Do you face a complex interpersonal situation? Send it in, anonymously if you like, and I'll give you my two cents.
More articles on Personal, Team, and Organizational Effectiveness:
- Double Your Downsizing Damage
- Some people believe that senior management is actually trying to hurt their company by downsizing.
If they are they're doing a pretty bad job of it. Here's a handy checklist for evaluating the performance
of your company's downsizers.
- Team-Building Travails
- Team-building is one of the most common forms of team "training." If only it were the most
effective, we'd be in a lot better shape than we are. How can we get more out of the effort we spend
- Selling Uphill: Before and After
- Whether you're a CEO appealing to your Board of Directors, your stockholders or regulators, or a project
champion appealing to a senior manager, you have to "sell uphill" from time to time. Persuading
decision-makers who have some kind of power over us is a challenging task. How can we prepare the way
for success now and in the future?
- Coping with Layoff Survival
- Your company has just done another round of layoffs, and you survived yet again. This time was the most
difficult, because your best pal was laid off, and you're even more fearful for your own job security.
How can you cope with survival?
- Action Item Avoidance
- In some teams, members feel so overloaded that they try to avoid any additional tasks. Here are some
of the most popular patterns of action item avoidance.
Forthcoming issues of Point Lookout
- Coming July 25: Exploiting Functional Fixedness: II
- A cognitive bias called functional fixedness causes difficulty in recognizing new uses for familiar things. It also makes for difficulty in recognizing devious uses of everyday behaviors. Here's Part II of a catalog of deviousness based on functional fixedness. Available here and by RSS on July 25.
- And on August 1: Strategies of Verbal Abusers
- Verbal abuse at work has special properties, because it takes place in an environment in which verbal abuse is supposedly proscribed. Yet verbal abuse does happen at work. Here are three strategies abusers rely on to avoid disciplinary action. Available here and by RSS on August 1.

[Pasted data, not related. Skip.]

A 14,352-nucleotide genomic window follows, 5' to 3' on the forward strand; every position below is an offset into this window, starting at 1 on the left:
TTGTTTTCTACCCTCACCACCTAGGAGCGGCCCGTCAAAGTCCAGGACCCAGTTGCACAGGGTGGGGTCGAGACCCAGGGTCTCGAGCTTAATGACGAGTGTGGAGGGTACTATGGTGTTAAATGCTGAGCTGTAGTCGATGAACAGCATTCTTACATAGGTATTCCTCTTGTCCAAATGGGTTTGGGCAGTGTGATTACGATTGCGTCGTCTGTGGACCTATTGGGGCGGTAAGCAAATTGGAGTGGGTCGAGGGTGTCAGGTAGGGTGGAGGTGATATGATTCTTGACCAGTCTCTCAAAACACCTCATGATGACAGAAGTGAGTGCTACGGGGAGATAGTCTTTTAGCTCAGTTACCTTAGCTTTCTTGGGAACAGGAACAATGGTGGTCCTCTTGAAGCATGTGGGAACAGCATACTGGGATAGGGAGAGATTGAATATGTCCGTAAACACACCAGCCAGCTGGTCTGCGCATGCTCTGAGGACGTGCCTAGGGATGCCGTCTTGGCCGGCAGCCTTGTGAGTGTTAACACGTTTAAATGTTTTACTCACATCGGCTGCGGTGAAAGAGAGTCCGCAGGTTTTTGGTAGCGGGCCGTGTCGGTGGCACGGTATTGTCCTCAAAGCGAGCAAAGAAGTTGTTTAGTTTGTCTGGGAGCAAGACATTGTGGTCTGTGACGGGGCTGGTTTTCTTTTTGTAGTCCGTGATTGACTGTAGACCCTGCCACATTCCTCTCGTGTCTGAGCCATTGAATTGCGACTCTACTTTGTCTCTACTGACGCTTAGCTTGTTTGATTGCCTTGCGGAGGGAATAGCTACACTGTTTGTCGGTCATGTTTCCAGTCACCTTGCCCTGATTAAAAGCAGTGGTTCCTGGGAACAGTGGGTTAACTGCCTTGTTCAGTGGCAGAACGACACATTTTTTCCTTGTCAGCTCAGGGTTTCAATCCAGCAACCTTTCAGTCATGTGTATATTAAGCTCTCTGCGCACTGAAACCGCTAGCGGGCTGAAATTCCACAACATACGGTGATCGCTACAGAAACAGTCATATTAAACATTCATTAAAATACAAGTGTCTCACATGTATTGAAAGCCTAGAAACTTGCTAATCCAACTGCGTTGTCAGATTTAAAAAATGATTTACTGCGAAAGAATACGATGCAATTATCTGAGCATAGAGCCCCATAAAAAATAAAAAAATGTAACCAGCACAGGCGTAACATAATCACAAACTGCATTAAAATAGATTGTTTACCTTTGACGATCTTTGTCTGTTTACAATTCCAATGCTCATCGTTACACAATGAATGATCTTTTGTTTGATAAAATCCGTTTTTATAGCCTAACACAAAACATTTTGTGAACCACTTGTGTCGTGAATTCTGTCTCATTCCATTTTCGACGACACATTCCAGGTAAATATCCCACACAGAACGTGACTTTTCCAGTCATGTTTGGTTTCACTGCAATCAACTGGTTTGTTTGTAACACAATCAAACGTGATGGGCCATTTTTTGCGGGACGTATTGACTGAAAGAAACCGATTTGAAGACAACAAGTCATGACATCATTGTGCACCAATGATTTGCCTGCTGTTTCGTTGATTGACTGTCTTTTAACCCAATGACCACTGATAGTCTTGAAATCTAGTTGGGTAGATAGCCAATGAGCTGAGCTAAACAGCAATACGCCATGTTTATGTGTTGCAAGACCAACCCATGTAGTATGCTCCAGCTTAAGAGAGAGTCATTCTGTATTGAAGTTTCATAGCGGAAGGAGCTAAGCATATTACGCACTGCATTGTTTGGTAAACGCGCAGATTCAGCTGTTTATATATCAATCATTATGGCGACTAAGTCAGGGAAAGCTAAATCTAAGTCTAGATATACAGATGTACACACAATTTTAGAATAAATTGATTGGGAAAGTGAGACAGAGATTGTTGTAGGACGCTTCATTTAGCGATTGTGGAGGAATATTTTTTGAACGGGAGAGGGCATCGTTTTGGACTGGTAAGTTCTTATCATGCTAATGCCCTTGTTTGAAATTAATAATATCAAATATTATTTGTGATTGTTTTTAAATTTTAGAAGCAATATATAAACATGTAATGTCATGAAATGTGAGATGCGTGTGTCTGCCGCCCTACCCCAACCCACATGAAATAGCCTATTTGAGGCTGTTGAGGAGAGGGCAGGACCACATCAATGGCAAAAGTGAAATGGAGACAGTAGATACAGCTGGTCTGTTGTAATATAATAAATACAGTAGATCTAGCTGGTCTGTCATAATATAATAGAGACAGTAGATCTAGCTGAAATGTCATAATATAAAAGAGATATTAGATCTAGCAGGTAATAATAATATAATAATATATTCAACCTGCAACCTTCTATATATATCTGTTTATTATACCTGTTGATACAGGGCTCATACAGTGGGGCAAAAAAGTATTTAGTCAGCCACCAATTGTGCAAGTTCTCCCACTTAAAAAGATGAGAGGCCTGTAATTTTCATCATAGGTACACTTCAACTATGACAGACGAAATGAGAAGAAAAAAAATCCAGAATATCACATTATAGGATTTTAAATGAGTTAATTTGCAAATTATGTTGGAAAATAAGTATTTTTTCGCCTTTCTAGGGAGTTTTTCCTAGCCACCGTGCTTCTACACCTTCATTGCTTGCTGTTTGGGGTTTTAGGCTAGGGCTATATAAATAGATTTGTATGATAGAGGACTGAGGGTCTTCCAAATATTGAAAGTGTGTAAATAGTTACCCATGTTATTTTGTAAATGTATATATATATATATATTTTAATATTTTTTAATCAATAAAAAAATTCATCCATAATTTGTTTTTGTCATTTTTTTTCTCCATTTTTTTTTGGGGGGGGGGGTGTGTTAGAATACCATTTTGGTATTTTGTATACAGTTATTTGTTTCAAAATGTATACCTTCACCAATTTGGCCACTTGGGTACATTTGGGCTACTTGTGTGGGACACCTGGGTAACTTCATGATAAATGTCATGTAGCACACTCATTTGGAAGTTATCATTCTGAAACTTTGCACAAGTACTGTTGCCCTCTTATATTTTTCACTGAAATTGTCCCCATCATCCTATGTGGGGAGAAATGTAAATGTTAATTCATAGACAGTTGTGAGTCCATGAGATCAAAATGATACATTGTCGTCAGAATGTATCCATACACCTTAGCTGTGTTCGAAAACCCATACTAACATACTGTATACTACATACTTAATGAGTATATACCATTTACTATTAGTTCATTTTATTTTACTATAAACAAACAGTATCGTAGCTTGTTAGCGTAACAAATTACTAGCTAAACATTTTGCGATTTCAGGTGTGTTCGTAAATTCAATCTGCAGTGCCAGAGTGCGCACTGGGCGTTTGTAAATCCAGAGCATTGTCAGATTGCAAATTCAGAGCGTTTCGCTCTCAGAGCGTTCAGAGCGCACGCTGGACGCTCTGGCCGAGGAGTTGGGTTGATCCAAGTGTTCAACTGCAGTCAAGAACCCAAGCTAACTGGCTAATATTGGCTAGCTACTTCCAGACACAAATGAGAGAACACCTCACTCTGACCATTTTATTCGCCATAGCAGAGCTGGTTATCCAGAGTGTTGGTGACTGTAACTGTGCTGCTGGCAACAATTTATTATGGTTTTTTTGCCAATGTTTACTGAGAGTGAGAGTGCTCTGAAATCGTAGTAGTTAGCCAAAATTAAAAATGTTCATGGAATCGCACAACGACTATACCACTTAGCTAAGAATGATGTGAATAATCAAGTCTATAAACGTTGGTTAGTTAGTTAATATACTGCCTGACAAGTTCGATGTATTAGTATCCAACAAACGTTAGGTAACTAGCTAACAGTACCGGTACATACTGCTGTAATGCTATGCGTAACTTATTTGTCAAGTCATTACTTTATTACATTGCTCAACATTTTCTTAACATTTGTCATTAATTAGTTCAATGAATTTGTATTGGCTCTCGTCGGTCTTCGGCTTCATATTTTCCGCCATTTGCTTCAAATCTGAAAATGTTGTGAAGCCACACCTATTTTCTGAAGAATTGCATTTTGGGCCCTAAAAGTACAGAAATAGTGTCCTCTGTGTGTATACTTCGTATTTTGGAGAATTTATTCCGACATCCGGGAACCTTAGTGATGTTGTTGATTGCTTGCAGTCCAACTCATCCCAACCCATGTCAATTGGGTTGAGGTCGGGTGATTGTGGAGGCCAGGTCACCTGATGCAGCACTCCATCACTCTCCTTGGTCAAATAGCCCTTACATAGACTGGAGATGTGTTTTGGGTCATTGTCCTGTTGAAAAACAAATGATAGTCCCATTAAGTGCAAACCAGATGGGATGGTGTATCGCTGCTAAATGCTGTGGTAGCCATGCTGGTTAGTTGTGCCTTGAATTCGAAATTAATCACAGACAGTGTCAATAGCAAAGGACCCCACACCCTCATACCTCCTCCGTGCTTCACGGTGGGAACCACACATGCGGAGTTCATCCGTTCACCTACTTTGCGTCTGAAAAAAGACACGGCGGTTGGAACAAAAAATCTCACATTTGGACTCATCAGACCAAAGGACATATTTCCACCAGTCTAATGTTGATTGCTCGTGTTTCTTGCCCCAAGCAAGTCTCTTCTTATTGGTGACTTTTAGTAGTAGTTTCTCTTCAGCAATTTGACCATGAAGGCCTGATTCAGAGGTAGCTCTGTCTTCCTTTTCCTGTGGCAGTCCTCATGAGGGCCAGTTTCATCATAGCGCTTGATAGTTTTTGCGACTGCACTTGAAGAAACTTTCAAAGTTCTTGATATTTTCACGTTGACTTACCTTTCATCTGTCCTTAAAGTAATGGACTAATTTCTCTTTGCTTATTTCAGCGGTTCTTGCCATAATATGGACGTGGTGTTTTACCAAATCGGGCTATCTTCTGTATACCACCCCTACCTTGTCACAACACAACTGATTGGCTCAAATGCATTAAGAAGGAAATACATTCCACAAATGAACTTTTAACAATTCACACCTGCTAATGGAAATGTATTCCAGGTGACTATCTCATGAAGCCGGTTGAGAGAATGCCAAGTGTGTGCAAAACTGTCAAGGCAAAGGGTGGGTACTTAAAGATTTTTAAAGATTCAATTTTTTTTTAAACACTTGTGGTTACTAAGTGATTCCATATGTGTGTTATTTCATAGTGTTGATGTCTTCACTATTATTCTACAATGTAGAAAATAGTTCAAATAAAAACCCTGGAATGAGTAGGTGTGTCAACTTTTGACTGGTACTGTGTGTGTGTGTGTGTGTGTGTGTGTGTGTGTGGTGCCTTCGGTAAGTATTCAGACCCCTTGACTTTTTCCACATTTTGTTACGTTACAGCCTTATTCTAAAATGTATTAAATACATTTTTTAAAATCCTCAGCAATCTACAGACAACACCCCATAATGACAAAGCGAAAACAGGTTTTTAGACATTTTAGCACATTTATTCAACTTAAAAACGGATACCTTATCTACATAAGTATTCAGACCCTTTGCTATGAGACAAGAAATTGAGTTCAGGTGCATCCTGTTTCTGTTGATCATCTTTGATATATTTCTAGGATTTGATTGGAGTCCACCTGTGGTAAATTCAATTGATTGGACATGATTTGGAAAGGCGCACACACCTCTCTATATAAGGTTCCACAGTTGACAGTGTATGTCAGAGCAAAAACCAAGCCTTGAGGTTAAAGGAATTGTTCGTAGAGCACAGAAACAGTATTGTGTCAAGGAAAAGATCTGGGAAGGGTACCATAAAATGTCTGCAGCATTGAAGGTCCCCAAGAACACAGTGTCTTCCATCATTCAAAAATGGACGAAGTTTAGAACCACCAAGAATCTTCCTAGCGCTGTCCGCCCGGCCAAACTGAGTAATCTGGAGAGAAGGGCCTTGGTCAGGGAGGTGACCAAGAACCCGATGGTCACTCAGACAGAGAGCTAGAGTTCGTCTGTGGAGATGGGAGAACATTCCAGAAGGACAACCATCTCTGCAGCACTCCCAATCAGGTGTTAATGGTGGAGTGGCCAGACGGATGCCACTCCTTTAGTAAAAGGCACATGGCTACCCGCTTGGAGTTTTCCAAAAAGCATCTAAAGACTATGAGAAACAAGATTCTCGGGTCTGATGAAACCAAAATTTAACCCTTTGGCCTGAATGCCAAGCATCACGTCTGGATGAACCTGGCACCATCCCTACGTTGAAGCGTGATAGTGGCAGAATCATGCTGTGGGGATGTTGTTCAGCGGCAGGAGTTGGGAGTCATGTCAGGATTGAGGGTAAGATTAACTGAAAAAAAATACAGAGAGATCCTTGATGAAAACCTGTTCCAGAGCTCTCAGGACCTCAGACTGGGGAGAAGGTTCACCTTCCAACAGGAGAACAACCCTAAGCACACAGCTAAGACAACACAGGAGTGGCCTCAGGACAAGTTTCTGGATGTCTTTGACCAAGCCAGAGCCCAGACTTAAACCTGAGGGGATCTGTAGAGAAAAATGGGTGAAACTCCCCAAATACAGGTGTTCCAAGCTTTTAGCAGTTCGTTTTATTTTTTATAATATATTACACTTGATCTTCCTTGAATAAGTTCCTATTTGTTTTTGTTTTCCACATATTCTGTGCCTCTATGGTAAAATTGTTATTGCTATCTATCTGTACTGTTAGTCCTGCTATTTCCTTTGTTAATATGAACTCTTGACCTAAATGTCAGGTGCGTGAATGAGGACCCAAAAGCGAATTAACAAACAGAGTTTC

I offer email and telephone coaching at both corporate and individual rates. Contact Rick for details at rbrenAZQTUHRoqDJFOFEQner@ChacdZcrAQUsJHbCAboYoCanyon.com or (650) 787-6475, or toll-free in the continental US at (866) 378-5470.
Get the ebook!
Past issues of Point Lookout are available in six ebooks:
- Get 2001-2 in Geese Don't Land on Twigs (PDF, USD 11.95)
- Get 2003-4 in Why Dogs Wag (PDF, USD 11.95)
- Get 2005-6 in Loopy Things We Do (PDF, USD 11.95)
- Get 2007-8 in Things We Believe That Maybe Aren't So True (PDF, USD 11.95)
- Get 2009-10 in The Questions Not Asked (PDF, USD 11.95)
- Get all of the first twelve years (2001-2012) in The Collected Issues of Point Lookout (PDF, USD 28.99)
Are you a writer, editor or publisher on deadline? Are you looking for an article that will get people talking and get compliments flying your way? You can have 500 words in your inbox in one hour. License any article from this Web site. More info
- The Power Affect: How We Express Our Personal Power
- Many people who possess real organizational power have a characteristic demeanor. It's the way they project their presence. I call this the power affect. Some people — call them power pretenders — adopt the power affect well before they attain significant organizational power. Unfortunately for their colleagues, and for their organizations, power pretenders can attain organizational power out of proportion to their merit or abilities. Understanding the power affect is therefore important for anyone who aims to attain power, or anyone who works with power pretenders. Read more about this program.